Because of this thread, I busted mine out this morning and ran a half-box of .357 Magnum.

Then, for comparison, I pulled out my Lee Hand Press (hand-held, single-stage press) and ran the other 50.

I had fun with both.

Meh...the hand press is quieter, but gave me hand cramps having to hold on to the dinky handle area. But there's something about pretending to be a highly skilled, finely-gifted craftsman with the hand tools that add a bit of romance - for lack of a better word - to the Classic Loader.

Thanks for bringing this up...

Now, back to the turret press to crank out a couple hundred .45ACPs.

Q

Reid73
April 27, 2009, 01:59 PM
there's something about pretending to be a highly skilled, finely-gifted craftsman with the hand tools that add a bit of romance - for lack of a better word - to the Classic Loader.Right on! There's a difference between 'handloading' and 'reloading'. :)

Dragk913
April 27, 2009, 02:22 PM
Reid73...I would just like to let you know, I love you.
Lol. Thanks a lot.
I tried looking on eBay, but for some reason it didn't show me anything.

Reid73
April 27, 2009, 02:44 PM
Huh. The link works for me. :confused: Sorry it doesn't function for you.

Try going to ebay.com and search "Lee Loader" (the auction for the 8x57 loader ends May 3rd, so no rush).

Asherdan
April 27, 2009, 04:48 PM
Does anyone know if the .45-70 Government Classic Loader full-length resizes?

Nope, neck sizes only.

I started reloading with one in 45-70, worked out great as a way to step into reloading.

Landric
April 27, 2009, 05:15 PM
If it was me, and I really wanted a Classic Loader in 8x57mm, I'd buy it now. $37.50 is a little steep, but they don't make it anymore and the way things have been going on ebay with everything handloading related, if you wait to bid it might go for more than $37.50, or someone else will buy it now.

SquirrelNuts
April 27, 2009, 05:55 PM
I would like to use one of these bad boys at the range on a slow day. It would be great practice and training to be able to load in the field.

Dragk913
April 27, 2009, 06:55 PM
Huh. The link works for me. Sorry it doesn't function for you.

Oops. I meant that I tried finding one yesterday but couldn't find one. Your link works :)


And I actually just "buy it now"'ed.
I was hoping I could wait the 6 days and save a couple dollars, but I can't risk losing it :D

AirplaneDoc
April 27, 2009, 06:56 PM
Anybody ever use the Wack-a-mole for loading shotgun shells?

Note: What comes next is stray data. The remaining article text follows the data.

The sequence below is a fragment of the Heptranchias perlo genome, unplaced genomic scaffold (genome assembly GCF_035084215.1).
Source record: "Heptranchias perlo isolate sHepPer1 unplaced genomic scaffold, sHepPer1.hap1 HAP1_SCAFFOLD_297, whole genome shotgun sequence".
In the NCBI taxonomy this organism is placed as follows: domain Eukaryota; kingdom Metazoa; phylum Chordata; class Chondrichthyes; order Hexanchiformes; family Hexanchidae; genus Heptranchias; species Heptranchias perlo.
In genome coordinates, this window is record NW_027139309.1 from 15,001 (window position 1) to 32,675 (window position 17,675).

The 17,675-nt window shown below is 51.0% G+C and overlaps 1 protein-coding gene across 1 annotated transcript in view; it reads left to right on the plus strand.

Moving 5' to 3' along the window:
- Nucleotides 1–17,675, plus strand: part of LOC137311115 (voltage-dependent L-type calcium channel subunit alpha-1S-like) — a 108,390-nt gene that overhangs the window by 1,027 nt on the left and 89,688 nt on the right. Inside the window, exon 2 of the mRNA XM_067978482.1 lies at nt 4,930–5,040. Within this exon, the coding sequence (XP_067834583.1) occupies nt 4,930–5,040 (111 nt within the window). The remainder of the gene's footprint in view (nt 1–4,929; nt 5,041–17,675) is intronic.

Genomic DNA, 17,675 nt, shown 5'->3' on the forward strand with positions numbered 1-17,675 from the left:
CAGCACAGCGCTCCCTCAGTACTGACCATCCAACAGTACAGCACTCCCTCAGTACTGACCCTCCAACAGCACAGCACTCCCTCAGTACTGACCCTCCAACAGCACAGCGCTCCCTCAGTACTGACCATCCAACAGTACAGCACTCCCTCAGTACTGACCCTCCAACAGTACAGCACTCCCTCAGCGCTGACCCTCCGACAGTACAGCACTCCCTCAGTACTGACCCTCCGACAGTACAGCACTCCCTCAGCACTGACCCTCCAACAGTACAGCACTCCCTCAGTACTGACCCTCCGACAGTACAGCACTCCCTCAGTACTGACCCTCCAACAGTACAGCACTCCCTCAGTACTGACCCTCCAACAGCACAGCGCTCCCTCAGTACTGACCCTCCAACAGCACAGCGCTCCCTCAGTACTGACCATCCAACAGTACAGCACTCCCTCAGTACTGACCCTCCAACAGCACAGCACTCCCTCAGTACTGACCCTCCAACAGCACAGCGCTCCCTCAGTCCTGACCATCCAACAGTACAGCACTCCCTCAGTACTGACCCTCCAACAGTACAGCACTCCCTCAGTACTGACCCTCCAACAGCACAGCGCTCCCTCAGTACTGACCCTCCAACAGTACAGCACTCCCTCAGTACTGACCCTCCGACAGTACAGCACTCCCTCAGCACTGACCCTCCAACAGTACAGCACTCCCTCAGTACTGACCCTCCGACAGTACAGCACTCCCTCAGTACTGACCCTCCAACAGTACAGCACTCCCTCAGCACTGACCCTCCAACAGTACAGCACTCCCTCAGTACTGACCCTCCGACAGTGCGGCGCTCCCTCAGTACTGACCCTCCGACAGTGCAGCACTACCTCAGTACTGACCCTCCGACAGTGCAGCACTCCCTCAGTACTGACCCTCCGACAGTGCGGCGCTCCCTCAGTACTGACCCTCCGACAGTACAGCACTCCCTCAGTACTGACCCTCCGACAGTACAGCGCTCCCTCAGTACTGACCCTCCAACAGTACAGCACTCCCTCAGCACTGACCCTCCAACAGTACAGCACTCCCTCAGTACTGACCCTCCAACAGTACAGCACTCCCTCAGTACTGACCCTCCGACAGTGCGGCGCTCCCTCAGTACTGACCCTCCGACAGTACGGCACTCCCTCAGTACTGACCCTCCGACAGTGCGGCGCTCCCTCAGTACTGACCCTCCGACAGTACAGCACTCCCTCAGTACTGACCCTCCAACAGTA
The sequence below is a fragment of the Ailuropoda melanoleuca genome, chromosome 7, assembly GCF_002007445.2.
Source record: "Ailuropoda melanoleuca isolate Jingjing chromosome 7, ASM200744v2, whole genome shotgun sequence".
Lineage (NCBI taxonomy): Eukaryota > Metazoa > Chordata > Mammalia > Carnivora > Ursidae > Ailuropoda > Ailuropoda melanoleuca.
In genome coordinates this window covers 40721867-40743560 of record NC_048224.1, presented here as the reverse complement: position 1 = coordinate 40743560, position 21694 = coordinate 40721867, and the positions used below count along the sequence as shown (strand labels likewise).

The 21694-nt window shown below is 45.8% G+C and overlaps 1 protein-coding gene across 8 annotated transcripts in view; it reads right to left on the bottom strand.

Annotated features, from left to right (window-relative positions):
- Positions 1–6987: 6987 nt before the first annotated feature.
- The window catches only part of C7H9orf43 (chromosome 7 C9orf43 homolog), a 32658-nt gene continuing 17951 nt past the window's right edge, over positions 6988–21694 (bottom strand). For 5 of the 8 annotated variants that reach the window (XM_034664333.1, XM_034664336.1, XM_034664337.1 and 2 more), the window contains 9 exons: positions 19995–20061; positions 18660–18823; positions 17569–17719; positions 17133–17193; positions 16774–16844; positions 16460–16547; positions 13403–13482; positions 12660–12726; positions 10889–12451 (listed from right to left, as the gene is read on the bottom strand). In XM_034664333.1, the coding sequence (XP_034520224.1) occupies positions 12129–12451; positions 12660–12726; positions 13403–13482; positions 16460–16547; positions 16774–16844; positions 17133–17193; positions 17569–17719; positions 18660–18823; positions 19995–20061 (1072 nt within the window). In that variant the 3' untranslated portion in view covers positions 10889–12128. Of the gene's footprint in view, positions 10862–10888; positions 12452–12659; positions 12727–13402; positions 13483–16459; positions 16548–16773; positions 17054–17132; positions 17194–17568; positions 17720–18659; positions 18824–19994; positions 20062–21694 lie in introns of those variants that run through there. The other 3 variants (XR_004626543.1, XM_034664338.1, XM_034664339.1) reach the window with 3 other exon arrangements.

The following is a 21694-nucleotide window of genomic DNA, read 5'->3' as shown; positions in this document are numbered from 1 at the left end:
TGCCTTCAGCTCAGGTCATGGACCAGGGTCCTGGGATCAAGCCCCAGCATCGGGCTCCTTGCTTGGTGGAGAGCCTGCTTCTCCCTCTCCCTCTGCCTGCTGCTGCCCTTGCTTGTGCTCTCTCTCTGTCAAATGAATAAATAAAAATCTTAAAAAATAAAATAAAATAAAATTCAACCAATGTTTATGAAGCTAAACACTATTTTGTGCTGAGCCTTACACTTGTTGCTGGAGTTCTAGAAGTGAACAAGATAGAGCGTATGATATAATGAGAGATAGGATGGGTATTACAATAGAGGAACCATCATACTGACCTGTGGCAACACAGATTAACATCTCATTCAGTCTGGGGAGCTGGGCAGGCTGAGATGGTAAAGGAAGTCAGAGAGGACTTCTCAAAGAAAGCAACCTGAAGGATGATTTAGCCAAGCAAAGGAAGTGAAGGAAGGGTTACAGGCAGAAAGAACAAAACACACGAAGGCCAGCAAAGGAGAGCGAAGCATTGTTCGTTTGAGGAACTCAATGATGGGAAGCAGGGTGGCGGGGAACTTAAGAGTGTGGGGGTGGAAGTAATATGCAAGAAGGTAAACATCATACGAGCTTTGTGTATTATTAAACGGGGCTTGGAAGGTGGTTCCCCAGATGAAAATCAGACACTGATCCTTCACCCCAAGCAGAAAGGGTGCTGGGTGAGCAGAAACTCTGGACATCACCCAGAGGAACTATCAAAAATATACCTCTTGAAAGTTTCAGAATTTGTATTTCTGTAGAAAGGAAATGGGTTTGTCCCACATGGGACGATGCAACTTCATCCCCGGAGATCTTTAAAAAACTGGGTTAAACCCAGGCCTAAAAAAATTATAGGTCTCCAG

If so do you happen to know if it will work with brass shells.

Reason I ask, is I am in the process of getting a starter cannon, which takes 10 ga blanks. (I have 20 brass shells) I don't currently have a setup for loading shotgun shells, and don't really want to invest in one, for the few that I will be firing. The wack--a-mole would be perfect, if it would work on brass shells.

thanks

AD

Landric
April 27, 2009, 07:02 PM
Dargk913 said:

I'm planning on BIN'ing it as soon as lame PayPal uploads my money.

The listing says 7 days to pay. BIN and wait a few days to pay if you have to. That is, of course, if you really want it. I always like to see THR members score something they are looking for. :)

ETA: It just ended, I hope that was you.

EMC45
April 27, 2009, 08:02 PM
Got 2. 12ga and 20ga. Both given to me by a member of another forum. Use the 12 a bunch!

Dragk913
April 27, 2009, 11:35 PM
The listing says 7 days to pay. BIN and wait a few days to pay if you have to. That is, of course, if you really want it. I always like to see THR members score something they are looking for.

ETA: It just ended, I hope that was you.



Haha. It was me :)
I was rereading the auction when I saw the 7 day thing, so I went ahead and BIN.

Thanks!

Reid73
April 28, 2009, 11:37 AM
I don't know how often 8x57 loaders become available on eBay, which is the acid test for whether $37.50 is a good price or not. But since you wanted one, it was probably smart to go ahead and "buy it now" rather than trying to save a few bucks and risk being disappointed.

It also saves having to cruise eBay regularly for a few weeks ... your time is worth something.

Landric
April 28, 2009, 03:10 PM
Considering its not made in 8x57mm anymore and the set appears to be complete and in good shape, I think $37.50 is a pretty reasonable price. The new Classic Loaders are selling for about $25 at the various online (non-ebay) vendors. Many of them are in stock, and those same in-stock loaders are selling for $30 or more used on ebay. Ebay is generally not a good place to score handloading equipment, but in the case of the 8x57 loader, I think DragK913 did well.

"Tactical" is a synonym for expensive junk.

There, fixed it for you, and couldn't agree more.

DEDON45
April 28, 2009, 04:58 PM
I started out with one of those in .30-30 ... was fun, but a lot of work... and I set a few primers off here and there whilst seating them. Because of the racket in the garage, my stepfather ended up buying a cheap single stage press (Lee Challenger, the one with the flimsy pot metal toggle joint) ...

A few months ago my buddy was going through some of his dad's old shooting stuff (he passed away a few years ago, still finding cool stuff the old man left behind for his sons) and we came across a .mil ammo can "survival kit" ... we opened it up, had a can (old, had DuPont stamped on it) of IMR4895, two sleeves of primers (Western Primers... before they called them Winchester), some brass, 200 bullets, and an old Lee Loader in .30-06. My buddy says "What is this thing..." I proceeded to show him my skillz with the old Lee Loader... he packed it back up just like his Dad had left it... just in case!